# 1. Solving Differential Equations (DEs)

A **differential equation** (or "DE") contains
**derivatives** or **differentials**.

Our task is to **solve** the differential equation. This will involve integration at some point, and we'll (mostly) end up with an expression along the lines of "*y* = ...".

Recall from the Differential section in the Integration chapter, that a differential can be thought of as a **derivative** where `dy/dx` is actually not written in fraction form.

### Examples of Differentials

dx(this means "an infinitely small change inx")`dθ` (this means "an infinitely small change in `θ`")

`dt` (this means "an infinitely small change in

t")

## Examples of Differential Equations

### Example 1

We saw the following example in the Introduction to this chapter. It involves a derivative, `dy/dx`:

`(dy)/(dx)=x^2-3`

As we did before, we will integrate it. This
will be a **general solution** (involving *K*, a
constant of integration).

So we proceed as follows:

`y=int(x^2-3)dx`

and this gives

`y=x^3/3-3x+K`

But where did that *dy* go from the `(dy)/(dx)`? Why did it seem to disappear?

In this example, we appear to be integrating the *x* part only (on the right), but in fact we have integrated with respect to *y* as well (on the left). DEs are like that - you need to integrate with respect to two (sometimes more) different variables, one at a time.

We could have written our question only using **differentials**:

dy= (x^{2}− 3)dx

(All I did was to multiply both sides of the original *dy/dx* in the question by *dx*.)

Now we integrate both sides, the left side with respect to *y* (that's why we use "*dy*") and the right side with respect to *x* (that's why we use "*dx*") :

∫

dy= ∫(x^{2}− 3)dx

Then the answer is the same as before, but this time we have arrived at it considering the *dy* part more carefully:

`y=x^3/3-3x+K`

On the left hand side, we have integrated ∫ *dy* = ∫ 1 *dy* to give us *y.*

**Note about the constant: **We have integrated both sides, but there's a constant of integration on the right side only. What happened to the one on the left? The answer is quite straightforward. We do actually get a constant on both sides, but we can combine them into one constant (*K*) which we write on the right hand side.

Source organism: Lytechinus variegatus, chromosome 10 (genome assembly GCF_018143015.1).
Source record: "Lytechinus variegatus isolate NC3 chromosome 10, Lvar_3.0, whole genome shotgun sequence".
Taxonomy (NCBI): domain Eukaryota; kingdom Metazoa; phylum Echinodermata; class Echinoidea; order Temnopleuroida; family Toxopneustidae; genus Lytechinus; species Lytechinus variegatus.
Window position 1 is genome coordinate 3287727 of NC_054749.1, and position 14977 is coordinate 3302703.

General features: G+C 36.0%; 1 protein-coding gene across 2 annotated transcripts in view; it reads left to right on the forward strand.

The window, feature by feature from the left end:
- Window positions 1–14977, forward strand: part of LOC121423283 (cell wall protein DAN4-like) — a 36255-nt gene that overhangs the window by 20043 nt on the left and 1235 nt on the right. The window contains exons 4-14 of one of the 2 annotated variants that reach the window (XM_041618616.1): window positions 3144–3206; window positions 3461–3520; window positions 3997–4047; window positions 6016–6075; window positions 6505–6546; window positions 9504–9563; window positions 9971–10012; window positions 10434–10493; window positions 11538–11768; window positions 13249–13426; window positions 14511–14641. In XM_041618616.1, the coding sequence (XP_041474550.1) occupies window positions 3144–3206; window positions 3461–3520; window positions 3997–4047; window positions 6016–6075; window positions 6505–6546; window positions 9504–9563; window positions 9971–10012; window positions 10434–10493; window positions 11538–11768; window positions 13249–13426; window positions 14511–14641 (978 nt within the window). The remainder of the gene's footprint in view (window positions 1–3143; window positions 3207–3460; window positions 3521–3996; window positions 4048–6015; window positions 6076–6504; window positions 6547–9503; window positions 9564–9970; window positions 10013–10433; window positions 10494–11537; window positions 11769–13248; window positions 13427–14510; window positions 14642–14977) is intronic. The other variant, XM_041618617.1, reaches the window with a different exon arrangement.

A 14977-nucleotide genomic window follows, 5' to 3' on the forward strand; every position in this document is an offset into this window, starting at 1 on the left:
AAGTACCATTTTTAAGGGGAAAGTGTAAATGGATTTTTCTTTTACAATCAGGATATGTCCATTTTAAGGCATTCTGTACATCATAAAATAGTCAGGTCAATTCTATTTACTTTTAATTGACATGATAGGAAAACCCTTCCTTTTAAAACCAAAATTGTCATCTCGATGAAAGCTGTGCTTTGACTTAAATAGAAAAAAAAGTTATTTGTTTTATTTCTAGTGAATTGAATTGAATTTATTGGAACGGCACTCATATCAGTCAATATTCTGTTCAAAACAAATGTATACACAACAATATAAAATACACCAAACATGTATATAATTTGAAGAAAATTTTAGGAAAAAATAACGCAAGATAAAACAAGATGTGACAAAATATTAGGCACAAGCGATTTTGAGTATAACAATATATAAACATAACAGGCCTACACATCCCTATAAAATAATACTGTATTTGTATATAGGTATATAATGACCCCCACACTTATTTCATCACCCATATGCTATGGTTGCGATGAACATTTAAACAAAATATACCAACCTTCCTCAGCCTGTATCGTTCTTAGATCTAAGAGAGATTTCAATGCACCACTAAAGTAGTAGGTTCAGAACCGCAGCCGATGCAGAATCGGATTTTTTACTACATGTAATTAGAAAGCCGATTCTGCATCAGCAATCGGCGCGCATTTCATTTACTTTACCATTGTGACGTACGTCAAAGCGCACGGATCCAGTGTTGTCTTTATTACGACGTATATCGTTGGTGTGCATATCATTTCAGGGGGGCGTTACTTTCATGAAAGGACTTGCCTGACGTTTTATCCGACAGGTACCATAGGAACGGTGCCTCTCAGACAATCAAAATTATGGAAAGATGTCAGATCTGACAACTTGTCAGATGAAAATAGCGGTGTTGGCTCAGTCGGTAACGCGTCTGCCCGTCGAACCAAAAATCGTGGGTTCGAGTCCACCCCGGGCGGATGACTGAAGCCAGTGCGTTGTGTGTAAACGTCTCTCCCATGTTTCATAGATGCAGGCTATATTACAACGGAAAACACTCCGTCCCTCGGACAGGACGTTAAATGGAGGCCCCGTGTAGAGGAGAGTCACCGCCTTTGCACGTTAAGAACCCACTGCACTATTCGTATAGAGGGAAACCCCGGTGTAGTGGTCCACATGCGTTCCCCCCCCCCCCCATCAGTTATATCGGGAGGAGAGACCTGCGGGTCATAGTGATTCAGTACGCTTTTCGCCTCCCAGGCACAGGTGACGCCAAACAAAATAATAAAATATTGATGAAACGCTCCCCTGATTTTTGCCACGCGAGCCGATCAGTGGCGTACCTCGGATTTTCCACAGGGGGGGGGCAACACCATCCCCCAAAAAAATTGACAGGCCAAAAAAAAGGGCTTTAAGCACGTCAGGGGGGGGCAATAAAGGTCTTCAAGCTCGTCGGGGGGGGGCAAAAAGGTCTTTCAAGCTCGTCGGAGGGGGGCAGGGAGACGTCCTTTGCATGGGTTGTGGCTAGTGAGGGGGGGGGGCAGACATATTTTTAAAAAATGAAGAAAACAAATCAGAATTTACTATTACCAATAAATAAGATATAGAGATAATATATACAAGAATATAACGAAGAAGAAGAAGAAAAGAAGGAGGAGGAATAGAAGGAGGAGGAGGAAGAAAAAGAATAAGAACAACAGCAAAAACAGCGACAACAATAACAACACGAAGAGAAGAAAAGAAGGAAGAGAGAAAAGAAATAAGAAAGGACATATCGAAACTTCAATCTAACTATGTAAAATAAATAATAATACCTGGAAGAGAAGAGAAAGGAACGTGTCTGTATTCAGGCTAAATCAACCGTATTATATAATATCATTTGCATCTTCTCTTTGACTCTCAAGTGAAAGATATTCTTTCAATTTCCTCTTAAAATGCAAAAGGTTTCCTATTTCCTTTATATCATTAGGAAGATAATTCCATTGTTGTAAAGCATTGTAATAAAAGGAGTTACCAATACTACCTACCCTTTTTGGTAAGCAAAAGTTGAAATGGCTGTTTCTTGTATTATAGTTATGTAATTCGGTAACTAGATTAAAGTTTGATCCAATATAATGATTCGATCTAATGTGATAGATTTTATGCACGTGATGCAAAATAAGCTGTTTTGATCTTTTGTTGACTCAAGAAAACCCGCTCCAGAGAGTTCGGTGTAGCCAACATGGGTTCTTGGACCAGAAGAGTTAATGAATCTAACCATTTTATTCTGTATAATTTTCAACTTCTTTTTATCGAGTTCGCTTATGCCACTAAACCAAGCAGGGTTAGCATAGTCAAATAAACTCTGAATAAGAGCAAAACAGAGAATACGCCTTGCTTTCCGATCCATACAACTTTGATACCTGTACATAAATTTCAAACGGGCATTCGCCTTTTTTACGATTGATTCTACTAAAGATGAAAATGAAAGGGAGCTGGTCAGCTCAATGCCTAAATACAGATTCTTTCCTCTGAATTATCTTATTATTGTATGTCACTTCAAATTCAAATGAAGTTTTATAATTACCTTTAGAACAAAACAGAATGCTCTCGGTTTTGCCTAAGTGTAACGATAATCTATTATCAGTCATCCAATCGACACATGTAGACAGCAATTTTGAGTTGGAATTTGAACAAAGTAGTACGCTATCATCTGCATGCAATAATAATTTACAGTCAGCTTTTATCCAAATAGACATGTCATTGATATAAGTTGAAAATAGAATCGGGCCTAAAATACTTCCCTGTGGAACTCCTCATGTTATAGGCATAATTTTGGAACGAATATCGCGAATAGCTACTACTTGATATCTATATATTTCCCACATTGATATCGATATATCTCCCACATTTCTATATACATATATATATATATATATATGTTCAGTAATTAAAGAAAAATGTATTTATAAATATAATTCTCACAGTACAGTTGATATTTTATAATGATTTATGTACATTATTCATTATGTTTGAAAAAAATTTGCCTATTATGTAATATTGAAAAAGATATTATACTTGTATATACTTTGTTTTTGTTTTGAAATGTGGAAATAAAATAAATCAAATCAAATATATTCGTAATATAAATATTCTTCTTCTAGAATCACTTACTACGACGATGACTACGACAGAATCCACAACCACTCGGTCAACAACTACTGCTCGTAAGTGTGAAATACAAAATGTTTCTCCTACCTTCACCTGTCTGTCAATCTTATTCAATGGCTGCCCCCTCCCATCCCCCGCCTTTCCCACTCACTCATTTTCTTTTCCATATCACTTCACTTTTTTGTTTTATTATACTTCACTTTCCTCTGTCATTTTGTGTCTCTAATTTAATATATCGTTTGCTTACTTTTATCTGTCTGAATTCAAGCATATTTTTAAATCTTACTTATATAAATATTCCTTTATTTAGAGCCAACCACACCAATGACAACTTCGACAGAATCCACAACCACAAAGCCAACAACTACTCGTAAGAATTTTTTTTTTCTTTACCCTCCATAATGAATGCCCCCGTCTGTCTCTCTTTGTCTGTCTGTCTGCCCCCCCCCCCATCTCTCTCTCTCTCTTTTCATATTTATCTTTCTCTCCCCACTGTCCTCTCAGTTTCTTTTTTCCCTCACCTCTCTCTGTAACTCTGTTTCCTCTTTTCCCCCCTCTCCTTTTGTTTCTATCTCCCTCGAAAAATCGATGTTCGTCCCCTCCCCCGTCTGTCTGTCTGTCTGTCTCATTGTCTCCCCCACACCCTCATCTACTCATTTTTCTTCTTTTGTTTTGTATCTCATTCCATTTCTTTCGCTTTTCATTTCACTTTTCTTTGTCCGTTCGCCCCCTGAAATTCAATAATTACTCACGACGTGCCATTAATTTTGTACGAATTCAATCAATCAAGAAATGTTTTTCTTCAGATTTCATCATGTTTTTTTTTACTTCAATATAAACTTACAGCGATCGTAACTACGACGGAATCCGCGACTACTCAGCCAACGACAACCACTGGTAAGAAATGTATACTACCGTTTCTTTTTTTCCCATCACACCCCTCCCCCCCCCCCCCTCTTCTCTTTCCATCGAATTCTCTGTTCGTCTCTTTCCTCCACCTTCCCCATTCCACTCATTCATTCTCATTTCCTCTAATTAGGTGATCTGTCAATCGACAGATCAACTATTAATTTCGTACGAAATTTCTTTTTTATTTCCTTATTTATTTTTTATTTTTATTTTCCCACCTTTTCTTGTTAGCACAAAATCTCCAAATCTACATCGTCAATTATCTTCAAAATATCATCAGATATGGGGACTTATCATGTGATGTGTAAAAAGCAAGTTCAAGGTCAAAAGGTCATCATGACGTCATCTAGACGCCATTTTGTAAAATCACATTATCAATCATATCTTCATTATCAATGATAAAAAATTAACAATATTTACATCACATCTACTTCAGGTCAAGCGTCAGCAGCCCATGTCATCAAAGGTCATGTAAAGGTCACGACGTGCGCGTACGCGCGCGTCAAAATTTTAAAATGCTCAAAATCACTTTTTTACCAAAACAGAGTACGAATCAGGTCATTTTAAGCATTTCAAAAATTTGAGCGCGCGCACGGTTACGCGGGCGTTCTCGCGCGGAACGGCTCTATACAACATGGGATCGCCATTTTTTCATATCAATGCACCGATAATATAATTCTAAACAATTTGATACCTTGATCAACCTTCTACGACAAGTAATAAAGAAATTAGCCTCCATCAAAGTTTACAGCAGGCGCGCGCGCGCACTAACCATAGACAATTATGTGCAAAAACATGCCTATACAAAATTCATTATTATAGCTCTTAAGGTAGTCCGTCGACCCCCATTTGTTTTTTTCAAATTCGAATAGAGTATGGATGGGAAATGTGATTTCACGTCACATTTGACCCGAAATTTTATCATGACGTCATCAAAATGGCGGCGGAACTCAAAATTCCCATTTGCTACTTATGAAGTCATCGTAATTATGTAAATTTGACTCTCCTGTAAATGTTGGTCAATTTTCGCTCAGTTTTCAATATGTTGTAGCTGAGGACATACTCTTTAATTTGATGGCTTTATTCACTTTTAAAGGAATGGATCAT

### Example 2

This example also involves differentials:

`θ^2 dθ = sin(t + 0.2)\ dt`

We have:

A function of `theta` with `d theta` on the left side, and

A function of

twithdton the right side.

To solve this, we would integrate both sides, one at a time, as follows:

∫ θ

^{2 }dθ = ∫ sin(t+ 0.2)dt`θ^3/3 = −cos(t + 0.2) + K`

We have integrated with respect to θ on the left and with respect to *t* on the right.

## Solving a differential equation

From the above examples, we can see that **solving a DE** means finding
an equation with no derivatives that satisfies the given
DE. Solving a differential equation always involves one or more
**integration** steps.

It is important to be able to identify the **type of
DE** we are dealing with before we attempt to
solve it.

## Definitions

**First order DE:** Contains only first derivatives

**Second order DE:** Contains second derivatives (and
possibly first derivatives also)

**Degree:** The **highest power** of the **highest
derivative** which occurs in the DE.

### Example 3 - Order and Degree

a) `(d^2y)/(dx^2)+((dy)/(dx))^3-3x+2y=8`

This DE has **order 2** (the highest derivative appearing
is the **second** derivative) and **degree 1** (the
**power** of the highest derivative is 1.)

b) `((dy)/(dx))^5-2x=3\ sin(x)-sin(y)`

This DE has **order 1** (the highest derivative appearing
is the **first** derivative) and **degree 5** (the
**power** of the highest derivative is 5.)

c) `(y'')^4+2(y')^7-5y=3`

This DE
has **order 2** (the highest derivative appearing is the
**second** derivative) and **degree 4** (the **power**
of the highest derivative is 4.)

## General and Particular Solutions

When we first performed integrations, we obtained a **general
solution** (involving a constant, *K*).

We obtained a **particular solution** by substituting known
values for *x* and *y*. These known conditions are
called **boundary conditions** (or **initial
conditions**).

It is the same concept when solving differential equations - find general solution first, then substitute given numbers to find particular solutions.

Let's see some examples of first order, first degree DEs.

### Example 4

a. Find the general solution for the differential equation

`dy + 7x\ dx = 0`

b. Find the particular solution given that `y(0)=3`.

### Example 5

Find the particular solution of

`y^' = 5`

given that when `x=0, y=2`.

### Example 6

Find the particular solution of

`y''' = 0`

given that:

`y(0) = 3,` `y'(1) = 4,` `y''(2) = 6`

### Example 7

After solving the differential equation,

`(dy)/(dx)ln\ x-y/x=0`

(we will see how to solve this DE in the next section Separation of Variables), we obtain the result

`y=c ln x`

Did we get the correct general solution?

## Second Order DEs

We include two more examples here to give you an idea of second order DEs. We will see later in this chapter how to solve such Second Order Linear DEs.

### Example 8

The general solution of the second order DE

y'' +a^{2}y= 0

is

`y = A cos ax + B sin ax`

### Example 9

The general solution of the second order DE

y'' − 3y' + 2y= 0

is

y=Ae^{2x}+Be^{x}

If we have the following boundary conditions:

y(0) = 4,y'(0) = 5

then the particular solution is given by:

y=e^{2x}+ 3e^{x}

Now we do some examples using second order DEs where we are given a final answer and we need to check if it is the correct solution.

### Example 10 - Second Order DE

Show that

`y = c_1 sin 2x + 3 cos 2x`

is a general solution for the differential equation

`(d^2y)/(dx^2)+4y=0`

### Example 11 - Second Order DE

Show that `(d^2y)/(dx^2)=2(dy)/(dx)` has a
solution of *y *= *c*_{1} + *c*_{2}*e*^{2x}

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